How many particles?

March 2, 2010

This dual language kiosk created for CERN lets the user enter their sex, height, age and weight to see how many particles are in their body. The average human has 7,000,000,000,000,000,000,000,000,000 particles in their body!

The user could send this information home in an email along with a picture of their favourite particle from the standard model. The information and standard model picture could also be printed out onto t-shirts for visitors to take home with them.

Role
Software project management, UX, Development, Install

Length
1 month. Completed in 2009

Team size
Creative Director, Project manager, 2xUX, 2xDevelopers, 2xInstall crew

Deliverable
3xKiosks

Design process
Interaction audit, concepting, UX and visual design, user testing, design refinements

Energy Density

March 2, 2010

CERN wanted a way of teaching children about particle collision in a fun and engaging way. So I created the user experience behind Energy Density, a set of three dual language interactive stations that let users recreate their own particle collisions!

Through three levels (plus one secret bonus level), users can collide particles to fill the Standard Model with the 16 known and theoretical particles that make up our universe. Users spin a physical dial to increase energy levels and create collisions. Real time generative graphics recreate some of the visual outputs that are seen in the real Large Hadron Collider.

If users can spin the dial fast enough, they reveal facts about each particle in the Standard Model – all the way up to the theoretical Higgs Boson particle.

Role
Software project management, UX, Development, Install

Length
1 month. Completed in 2009

Team size
Creative Director, Project manager, 2xUX, 2xDevelopers, 2xInstall crew

Deliverable
3xKiosks connected to physical dials

Design process
Interaction audit, concepting, UX and visual design, user testing, design refinements

Cyber Seaside

November 27, 2009

The Cyber Seaside is a 4×3 meter interactive floor that invites visitors to learn through fun and pull their ecological weight by playing four interactive games. The Cyber Seaside uses over 2GB of lifelike graphics taken directly from British beaches.

“We wanted to make the site more interactive so that our visitors can spend longer exploring, playing and discovering new things. The new Discovery Zone uses the latest technology and will be really lively, entertaining our visitors but also helping them find out more about penguin behaviour and marine pollution.” Elaine Lambert — Director, Living Coasts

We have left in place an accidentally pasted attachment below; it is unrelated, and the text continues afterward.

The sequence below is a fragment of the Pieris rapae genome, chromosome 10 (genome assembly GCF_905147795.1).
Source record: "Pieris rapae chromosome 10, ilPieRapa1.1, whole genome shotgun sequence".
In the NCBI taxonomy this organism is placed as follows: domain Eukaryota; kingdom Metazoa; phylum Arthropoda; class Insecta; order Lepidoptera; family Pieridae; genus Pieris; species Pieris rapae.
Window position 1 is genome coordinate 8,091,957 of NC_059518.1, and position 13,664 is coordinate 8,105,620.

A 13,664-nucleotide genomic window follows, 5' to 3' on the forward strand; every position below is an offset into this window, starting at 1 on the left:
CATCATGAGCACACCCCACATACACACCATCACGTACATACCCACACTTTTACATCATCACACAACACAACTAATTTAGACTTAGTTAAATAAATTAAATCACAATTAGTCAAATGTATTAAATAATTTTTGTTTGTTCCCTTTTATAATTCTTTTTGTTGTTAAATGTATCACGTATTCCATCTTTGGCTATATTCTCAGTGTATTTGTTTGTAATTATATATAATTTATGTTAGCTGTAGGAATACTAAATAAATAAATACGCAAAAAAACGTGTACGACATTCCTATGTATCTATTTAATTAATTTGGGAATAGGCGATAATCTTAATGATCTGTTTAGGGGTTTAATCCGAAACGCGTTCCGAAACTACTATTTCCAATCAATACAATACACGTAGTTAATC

Jump up and down on the enormous interactive floor to clean the beach full of virtual litter, stomp around fishing nets to uncover trapped animals, clean up an oil slick to release trapped penguins or fight against invading seaweed! Children love this exhibit as there is an instant interaction as things can happen under their feet even when they are standing still.

Role
Project management, UX, Design, Install

Length
3 months. Completed in 2008

Team size
Creative Director, Project manager, 2xDesigners, UX, 2xDevelopers, 2xInstall crew

Deliverable
Interactive floor

Design process
Interaction audit, concepting, UX and visual design, user testing, design refinements

Mould Me

November 26, 2009

Mould Me is part of the Purple Planet exhibition at Cadbury World. It features virtual chocolate technology and casting incredibly lifelike chocolate busts of visitors into a hall of fame.

Cadbury were finding that users wanted to take home images of their experience so the software was modified so that the user’s images could be sent to the gift shop. Here they could be printed onto t-shirts, mugs and keyrings. Due to the success of the Purple Planet interactives Cadburys reported that the spend in the gift shop went up by £2 a head, not bad when the attraction sees over 500,000 visitors a year.

Role
Software project management, UX

Length
1 month. Completed in 2008

Team size
Project manager, UX, 2xDevelopers, 2xInstall crew

Deliverable
Installation

Design process
User testing, design refinements